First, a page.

I was recently interviewed for a Yoga Journal article on keeping your business, practice and teaching light and joyful. As a professional clown and yoga teacher, it seems I might be an expert on the subject. This has not always been the case, as I was diagnosed with clinical depression nine years ago. After a long period of medication and therapy I have made a concerted effort to find and maintain my joy.
I sought help because I was in a place where I was scared of losing control. I was absolutely, utterly, completely miserable and I was sick and tired and done with feeling so awful so often. I was simultaneously faking a positive façade that I lived through.
After seeking much needed professional help, with the support of family and friends, I pursued a career in acting that led me into the welcome arms of clowning in theater school. Now this wasn’t your Ringling full face paint clowning, or your birthday clown that I was exposed to, but your broken-open-hearted European clown. Think Lucille Ball, Charlie Chaplin or Buster Keaton.
We took that which was most vulnerable, raw and uncomfortable, put it on stage through the lens of clown and I found out that I was funny. Then yoga found me. Then, I found Clowns Without Borders and my life made more sense.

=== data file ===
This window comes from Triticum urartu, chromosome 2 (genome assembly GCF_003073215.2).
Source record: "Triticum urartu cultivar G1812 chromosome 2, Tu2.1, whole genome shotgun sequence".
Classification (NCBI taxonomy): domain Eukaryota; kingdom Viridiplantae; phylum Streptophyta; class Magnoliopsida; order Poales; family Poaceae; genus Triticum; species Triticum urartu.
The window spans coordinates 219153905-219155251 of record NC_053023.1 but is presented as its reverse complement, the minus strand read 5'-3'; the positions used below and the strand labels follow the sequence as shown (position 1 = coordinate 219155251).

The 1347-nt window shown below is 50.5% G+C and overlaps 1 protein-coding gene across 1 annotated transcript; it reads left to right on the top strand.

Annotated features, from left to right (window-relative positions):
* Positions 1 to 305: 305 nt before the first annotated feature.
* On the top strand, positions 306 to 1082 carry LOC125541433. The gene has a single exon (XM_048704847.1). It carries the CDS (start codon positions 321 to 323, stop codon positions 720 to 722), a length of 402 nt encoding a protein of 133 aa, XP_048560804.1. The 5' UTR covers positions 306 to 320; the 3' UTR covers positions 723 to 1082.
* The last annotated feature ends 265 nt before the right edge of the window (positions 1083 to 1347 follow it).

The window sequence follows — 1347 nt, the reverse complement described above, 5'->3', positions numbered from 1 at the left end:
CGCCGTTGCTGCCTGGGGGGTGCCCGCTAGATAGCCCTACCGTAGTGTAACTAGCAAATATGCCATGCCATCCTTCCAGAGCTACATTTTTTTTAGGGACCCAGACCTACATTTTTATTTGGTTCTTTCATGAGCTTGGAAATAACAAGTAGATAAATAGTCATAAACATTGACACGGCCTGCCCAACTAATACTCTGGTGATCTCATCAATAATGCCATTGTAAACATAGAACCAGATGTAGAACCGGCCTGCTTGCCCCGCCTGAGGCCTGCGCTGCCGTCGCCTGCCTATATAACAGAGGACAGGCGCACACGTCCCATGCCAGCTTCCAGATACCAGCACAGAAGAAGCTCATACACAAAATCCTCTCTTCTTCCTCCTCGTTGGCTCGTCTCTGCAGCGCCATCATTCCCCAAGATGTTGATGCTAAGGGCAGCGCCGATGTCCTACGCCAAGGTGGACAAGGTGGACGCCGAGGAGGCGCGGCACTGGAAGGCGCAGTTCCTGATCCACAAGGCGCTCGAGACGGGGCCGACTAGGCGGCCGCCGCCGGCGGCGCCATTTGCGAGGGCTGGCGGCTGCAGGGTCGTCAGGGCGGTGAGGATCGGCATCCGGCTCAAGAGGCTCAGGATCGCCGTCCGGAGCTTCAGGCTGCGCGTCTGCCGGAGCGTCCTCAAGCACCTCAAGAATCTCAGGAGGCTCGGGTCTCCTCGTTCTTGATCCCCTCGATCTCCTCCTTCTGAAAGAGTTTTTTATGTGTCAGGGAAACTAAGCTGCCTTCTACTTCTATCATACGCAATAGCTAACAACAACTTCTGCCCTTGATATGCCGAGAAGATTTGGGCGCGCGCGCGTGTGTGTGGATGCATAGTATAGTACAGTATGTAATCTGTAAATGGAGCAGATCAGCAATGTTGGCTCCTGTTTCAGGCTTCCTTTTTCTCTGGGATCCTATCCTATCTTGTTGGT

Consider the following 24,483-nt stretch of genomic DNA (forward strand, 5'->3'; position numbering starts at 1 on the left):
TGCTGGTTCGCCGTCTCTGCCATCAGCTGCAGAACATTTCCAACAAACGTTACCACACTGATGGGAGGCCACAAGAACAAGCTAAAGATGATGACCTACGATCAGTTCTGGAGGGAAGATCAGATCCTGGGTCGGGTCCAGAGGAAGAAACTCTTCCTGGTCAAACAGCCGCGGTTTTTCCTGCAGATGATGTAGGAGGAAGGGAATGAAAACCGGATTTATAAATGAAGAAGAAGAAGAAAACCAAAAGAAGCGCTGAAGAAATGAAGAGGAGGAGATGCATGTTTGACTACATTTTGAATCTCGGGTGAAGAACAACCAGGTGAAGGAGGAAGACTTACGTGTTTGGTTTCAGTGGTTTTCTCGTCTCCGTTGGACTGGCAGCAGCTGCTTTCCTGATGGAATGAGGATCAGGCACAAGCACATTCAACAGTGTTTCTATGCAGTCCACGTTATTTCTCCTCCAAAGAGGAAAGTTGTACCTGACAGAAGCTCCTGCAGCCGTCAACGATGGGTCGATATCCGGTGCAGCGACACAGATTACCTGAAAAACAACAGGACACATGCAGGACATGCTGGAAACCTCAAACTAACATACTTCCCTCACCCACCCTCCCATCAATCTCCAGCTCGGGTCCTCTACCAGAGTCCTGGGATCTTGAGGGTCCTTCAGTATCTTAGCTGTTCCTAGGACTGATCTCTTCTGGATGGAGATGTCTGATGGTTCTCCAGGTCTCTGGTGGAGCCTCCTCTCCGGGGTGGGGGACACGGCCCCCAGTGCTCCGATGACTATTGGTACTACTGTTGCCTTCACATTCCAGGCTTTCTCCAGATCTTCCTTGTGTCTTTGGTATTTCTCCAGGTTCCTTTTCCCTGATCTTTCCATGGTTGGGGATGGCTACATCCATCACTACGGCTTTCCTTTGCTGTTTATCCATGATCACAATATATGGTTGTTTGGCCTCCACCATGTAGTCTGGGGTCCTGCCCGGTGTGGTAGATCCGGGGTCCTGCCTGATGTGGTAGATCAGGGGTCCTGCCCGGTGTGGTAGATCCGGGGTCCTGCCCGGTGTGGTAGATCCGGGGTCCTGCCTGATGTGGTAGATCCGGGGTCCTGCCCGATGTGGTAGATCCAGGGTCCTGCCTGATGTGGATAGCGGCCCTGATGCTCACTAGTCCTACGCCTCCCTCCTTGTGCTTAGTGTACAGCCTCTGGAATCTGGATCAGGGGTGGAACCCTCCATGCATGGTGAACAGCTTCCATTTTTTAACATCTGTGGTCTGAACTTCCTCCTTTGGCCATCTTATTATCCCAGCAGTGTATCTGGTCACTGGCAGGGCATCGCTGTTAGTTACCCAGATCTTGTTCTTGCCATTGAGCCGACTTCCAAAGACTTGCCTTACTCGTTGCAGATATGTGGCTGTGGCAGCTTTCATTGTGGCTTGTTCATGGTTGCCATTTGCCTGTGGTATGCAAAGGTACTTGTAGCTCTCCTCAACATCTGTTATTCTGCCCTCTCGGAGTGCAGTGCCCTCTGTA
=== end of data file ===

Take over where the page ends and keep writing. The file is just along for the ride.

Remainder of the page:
My story might be a little more extreme, although it is common. I have compiled a list of components that keep me feeling sane and joyful. I hope one or more of these help you find your joy. ~Deven
Quiet Time: Stop. Stop and listen to your breath, to your heartbeat. Just stop for a moment. Right now just stop. Stop reading and breathe. Even when we are “doing nothing” we are still doing so much to simply be alive. Our lives can easily seem so full and overwhelming we cannot know where we are going next until we know where we are now.
Be here now and breathe without any expectation of this moment. Take two moments tomorrow. Take three the next day and four the next-next. Keep going and see what happens. You could find yourself developing a meditation practice, or simply a daily routine of slowing down.
Get Off Your Mat: Practice vrksasana (tree pose), utthita hasta padangustasana (the ever elusive extended hand to foot pose) or other balancing poses waist deep in a pool. Pigeon pose or firelog pose on the beach in the sand can be super forgiving and receptive. Or try a yoga fusion class like AntiGravity Yoga, AcroYoga or yoga on a slackline with the YogaSlackers to literally get up and off your mat. Adding risk to a regular asana practice by taking it off the ground or adding a partner can bust open many of our self-reflective preconceived notions.
As Eleanor Roosevelt said, “Do one thing everyday that scares you”. Getting off your mat can be the first step. Trying new activities keeps me humble and can remove the ego from my practice. A rock-climbing instructor recently told me I could learn a lot from falling while bouldering. I am still chewing on that. Time on your mat is essential to the modern yogi, and even more so to the professional yoga teacher.